When buying, I suggest you get a few more than you need just to be sure and get the black bottom version for the best sound.
Wobble - The Achilles Heel?
The biggest downside to this switch is its wobbliness, which is quite well known.
The wobble comes from the top being too loose, thus giving the stem too much wiggle room. Luckily, this issue can easily be fixed as the main problem lies on the switch top and not the base.
Gateron switches are standard Cherry-style tops and not the wing latch type like Kailh or Outemu v1. This allows users to swap out their tops for tighter ones.
Cherry tops could help to reduce wobble slightly and create a much better, deeper sounding switch since they are made out of nylon.
For even more wobble reduction, Reddit user u/hbheroinbob sells Outemu v2 tops both in nylon and polycarbonate (clear) versions.
Your keycaps will also affect the wobble. Taller and heavier keycap profiles such as SA or MT3 will cause more wobble than lower profile keycaps such as DSA or XDA.
Most premade keyboards with Gateron Clear switches often come with mid-height keycaps such as Cherry or OEM which generate medium wobble.
But due to this switch’s ultra-light spring, you will probably bottom out before your mind starts to notice any wobble anyway.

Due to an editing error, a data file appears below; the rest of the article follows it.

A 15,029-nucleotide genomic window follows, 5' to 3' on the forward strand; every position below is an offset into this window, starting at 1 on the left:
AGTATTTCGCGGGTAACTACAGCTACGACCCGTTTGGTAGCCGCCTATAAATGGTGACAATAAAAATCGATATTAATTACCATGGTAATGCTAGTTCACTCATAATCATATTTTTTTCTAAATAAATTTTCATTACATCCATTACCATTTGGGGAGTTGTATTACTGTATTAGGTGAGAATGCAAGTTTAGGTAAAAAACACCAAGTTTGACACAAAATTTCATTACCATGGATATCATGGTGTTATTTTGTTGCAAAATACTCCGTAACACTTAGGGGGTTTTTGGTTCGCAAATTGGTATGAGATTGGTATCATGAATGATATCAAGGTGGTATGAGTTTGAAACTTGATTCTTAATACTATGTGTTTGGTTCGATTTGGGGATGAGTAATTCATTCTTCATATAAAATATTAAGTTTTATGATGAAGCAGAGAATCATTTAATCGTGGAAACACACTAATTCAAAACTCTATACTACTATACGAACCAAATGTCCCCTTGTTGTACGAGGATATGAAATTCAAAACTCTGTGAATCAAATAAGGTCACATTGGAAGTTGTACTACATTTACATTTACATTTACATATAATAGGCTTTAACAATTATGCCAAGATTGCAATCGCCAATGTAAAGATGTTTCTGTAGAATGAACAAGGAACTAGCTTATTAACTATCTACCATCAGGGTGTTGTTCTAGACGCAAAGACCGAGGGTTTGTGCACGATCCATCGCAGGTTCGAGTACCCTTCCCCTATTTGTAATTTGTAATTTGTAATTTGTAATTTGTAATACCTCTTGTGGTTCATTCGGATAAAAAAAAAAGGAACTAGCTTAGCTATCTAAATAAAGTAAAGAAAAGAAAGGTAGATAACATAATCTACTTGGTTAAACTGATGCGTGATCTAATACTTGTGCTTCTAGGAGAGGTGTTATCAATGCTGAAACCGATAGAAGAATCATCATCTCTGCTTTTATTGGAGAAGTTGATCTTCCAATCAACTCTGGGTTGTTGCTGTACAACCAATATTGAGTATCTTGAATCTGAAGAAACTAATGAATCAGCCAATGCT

Lubing - The Saving Grace
Lubing a switch this light can be quite tricky, as too much lube can easily make the Clears feel sluggish.
An oil or thin mix is highly recommended as thicker lube tends to gum the switch up.
I didn’t have enough thin lube for the whole board, so I opted to use some Tribosys 3204 (Krytox 204 Grade 0 equivalent) instead.
I lubed every surface where the stem can create friction: the stem itself, switch top, contact leaves, the bottom railing and inside of the spring post.
I also lubed the spring with Super Lube oil + grease mix to reduce ping.
For further details, Reddit user u/mikeybox has a fantastic in-depth post with tons of pictures of a switch’s areas of friction.
After lubing, the switches are ever so slightly slower. This is probably due to the lubing method I used which is extremely thorough and covers pretty much every friction point imaginable.